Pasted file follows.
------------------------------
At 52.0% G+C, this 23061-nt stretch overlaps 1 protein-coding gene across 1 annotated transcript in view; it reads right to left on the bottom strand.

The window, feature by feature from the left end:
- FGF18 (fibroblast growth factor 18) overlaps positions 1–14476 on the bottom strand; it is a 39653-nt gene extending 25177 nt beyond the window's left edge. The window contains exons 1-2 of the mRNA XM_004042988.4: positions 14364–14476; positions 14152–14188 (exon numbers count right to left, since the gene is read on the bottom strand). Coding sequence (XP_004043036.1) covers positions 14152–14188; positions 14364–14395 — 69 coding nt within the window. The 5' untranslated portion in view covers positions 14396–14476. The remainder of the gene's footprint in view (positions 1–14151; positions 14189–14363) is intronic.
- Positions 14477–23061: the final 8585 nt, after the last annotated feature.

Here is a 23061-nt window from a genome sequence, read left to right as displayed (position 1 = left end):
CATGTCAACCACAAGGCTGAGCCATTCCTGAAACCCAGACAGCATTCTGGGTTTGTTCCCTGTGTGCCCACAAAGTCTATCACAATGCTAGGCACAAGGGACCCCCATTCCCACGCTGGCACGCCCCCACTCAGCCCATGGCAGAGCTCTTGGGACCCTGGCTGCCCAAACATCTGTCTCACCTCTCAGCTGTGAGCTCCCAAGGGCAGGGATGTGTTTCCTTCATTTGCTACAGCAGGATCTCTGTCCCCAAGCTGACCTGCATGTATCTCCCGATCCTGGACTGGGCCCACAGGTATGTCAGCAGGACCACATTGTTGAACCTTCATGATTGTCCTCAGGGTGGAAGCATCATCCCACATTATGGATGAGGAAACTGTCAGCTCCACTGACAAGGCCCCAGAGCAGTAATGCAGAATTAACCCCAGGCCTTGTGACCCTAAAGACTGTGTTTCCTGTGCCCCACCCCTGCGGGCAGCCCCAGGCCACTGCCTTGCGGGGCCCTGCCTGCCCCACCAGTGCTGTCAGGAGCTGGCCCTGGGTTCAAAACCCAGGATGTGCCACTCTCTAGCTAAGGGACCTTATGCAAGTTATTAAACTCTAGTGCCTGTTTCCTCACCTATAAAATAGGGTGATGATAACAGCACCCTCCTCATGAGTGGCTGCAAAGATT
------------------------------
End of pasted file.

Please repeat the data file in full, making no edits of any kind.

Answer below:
At 52.0% G+C, this 23061-nt stretch overlaps 1 protein-coding gene across 1 annotated transcript in view; it reads right to left on the bottom strand.

The window, feature by feature from the left end:
- FGF18 (fibroblast growth factor 18) overlaps positions 1–14476 on the bottom strand; it is a 39653-nt gene extending 25177 nt beyond the window's left edge. The window contains exons 1-2 of the mRNA XM_004042988.4: positions 14364–14476; positions 14152–14188 (exon numbers count right to left, since the gene is read on the bottom strand). Coding sequence (XP_004043036.1) covers positions 14152–14188; positions 14364–14395 — 69 coding nt within the window. The 5' untranslated portion in view covers positions 14396–14476. The remainder of the gene's footprint in view (positions 1–14151; positions 14189–14363) is intronic.
- Positions 14477–23061: the final 8585 nt, after the last annotated feature.

Here is a 23061-nt window from a genome sequence, read left to right as displayed (position 1 = left end):
CATGTCAACCACAAGGCTGAGCCATTCCTGAAACCCAGACAGCATTCTGGGTTTGTTCCCTGTGTGCCCACAAAGTCTATCACAATGCTAGGCACAAGGGACCCCCATTCCCACGCTGGCACGCCCCCACTCAGCCCATGGCAGAGCTCTTGGGACCCTGGCTGCCCAAACATCTGTCTCACCTCTCAGCTGTGAGCTCCCAAGGGCAGGGATGTGTTTCCTTCATTTGCTACAGCAGGATCTCTGTCCCCAAGCTGACCTGCATGTATCTCCCGATCCTGGACTGGGCCCACAGGTATGTCAGCAGGACCACATTGTTGAACCTTCATGATTGTCCTCAGGGTGGAAGCATCATCCCACATTATGGATGAGGAAACTGTCAGCTCCACTGACAAGGCCCCAGAGCAGTAATGCAGAATTAACCCCAGGCCTTGTGACCCTAAAGACTGTGTTTCCTGTGCCCCACCCCTGCGGGCAGCCCCAGGCCACTGCCTTGCGGGGCCCTGCCTGCCCCACCAGTGCTGTCAGGAGCTGGCCCTGGGTTCAAAACCCAGGATGTGCCACTCTCTAGCTAAGGGACCTTATGCAAGTTATTAAACTCTAGTGCCTGTTTCCTCACCTATAAAATAGGGTGATGATAACAGCACCCTCCTCATGAGTGGCTGCAAAGATT